The elements of a prima facie case of sex discrimination are essentially the same as with other protected class discrimination. The employee must demonstrate that she: (1) is a member of a protected class, (2) satisfactorily performed her job, (3) was subjected to adverse job action, and (4) was the victim of disparate treatment, i.e., that similarly situated male employee were treated differently or more favorably by the employer under similar circumstances.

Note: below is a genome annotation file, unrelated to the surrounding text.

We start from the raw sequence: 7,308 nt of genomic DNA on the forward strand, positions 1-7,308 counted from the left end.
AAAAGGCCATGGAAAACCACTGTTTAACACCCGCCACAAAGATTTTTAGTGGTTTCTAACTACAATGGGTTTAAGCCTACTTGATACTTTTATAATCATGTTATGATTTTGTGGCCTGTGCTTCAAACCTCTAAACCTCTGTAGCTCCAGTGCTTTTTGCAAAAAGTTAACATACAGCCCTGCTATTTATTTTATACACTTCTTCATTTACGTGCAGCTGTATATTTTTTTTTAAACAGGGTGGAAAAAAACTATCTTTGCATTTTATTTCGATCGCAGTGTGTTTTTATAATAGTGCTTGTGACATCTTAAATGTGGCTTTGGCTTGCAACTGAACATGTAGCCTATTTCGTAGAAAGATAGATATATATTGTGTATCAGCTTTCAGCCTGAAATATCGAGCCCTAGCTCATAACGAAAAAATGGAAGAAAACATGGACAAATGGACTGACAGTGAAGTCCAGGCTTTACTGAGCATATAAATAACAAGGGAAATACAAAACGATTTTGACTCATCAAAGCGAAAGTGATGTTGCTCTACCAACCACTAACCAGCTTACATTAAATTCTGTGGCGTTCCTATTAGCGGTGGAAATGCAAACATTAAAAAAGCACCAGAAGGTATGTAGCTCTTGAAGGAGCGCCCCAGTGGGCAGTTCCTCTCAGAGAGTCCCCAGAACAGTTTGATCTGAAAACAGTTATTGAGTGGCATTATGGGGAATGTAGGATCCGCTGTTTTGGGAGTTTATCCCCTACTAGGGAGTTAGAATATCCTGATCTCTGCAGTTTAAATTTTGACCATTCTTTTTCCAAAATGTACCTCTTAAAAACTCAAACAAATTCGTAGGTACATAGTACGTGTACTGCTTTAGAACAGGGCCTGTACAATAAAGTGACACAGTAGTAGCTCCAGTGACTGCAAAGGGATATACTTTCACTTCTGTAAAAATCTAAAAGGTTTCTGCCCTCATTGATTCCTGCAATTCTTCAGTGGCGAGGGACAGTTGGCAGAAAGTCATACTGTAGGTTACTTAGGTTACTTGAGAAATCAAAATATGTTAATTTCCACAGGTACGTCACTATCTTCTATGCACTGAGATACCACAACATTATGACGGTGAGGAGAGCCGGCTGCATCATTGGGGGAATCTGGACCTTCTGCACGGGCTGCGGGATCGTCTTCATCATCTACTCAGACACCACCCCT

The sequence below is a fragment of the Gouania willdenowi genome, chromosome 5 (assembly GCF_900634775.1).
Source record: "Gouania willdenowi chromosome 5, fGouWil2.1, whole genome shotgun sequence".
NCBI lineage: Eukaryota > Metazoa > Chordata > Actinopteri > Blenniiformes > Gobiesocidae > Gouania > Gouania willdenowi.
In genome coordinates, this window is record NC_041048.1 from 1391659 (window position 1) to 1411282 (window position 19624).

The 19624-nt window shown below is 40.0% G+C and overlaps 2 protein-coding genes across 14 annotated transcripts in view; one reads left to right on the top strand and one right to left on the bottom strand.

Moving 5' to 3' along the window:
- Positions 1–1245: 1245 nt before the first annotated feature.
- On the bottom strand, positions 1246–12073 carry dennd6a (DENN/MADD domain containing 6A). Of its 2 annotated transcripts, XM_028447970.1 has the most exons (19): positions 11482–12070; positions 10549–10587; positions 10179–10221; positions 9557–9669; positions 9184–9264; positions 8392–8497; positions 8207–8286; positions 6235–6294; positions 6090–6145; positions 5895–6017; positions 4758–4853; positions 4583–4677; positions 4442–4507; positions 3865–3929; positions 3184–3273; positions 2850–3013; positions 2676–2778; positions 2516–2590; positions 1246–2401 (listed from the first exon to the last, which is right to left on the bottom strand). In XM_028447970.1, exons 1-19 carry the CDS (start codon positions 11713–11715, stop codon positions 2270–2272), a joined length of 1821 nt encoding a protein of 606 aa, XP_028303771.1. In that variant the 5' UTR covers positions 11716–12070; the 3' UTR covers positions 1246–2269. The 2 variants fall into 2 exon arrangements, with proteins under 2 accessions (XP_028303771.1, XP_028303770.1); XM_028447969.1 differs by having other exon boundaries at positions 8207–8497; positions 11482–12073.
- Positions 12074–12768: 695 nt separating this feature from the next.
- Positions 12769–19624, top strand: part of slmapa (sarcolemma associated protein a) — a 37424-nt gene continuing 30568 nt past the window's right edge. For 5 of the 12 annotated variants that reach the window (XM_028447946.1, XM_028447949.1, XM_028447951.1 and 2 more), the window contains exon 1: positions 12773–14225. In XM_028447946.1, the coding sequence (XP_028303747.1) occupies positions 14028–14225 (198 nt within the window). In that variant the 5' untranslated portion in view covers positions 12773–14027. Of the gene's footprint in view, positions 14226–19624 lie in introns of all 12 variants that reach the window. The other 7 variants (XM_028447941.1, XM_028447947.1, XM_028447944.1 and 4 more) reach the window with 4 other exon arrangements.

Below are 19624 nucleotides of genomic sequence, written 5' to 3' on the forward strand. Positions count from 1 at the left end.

If the employer proffers a legitimate, non-discriminatory reason for the adverse job action, the employee must prove that the proffered reason is really pretext to hide intentional discrimination based on the employee’s sex. The employee must prove that a gender-based discriminatory intent motivated the job action in question. Discriminatory intent often involves a gender-based animus that is pervasive in the workplace and shared by the employment decision-maker.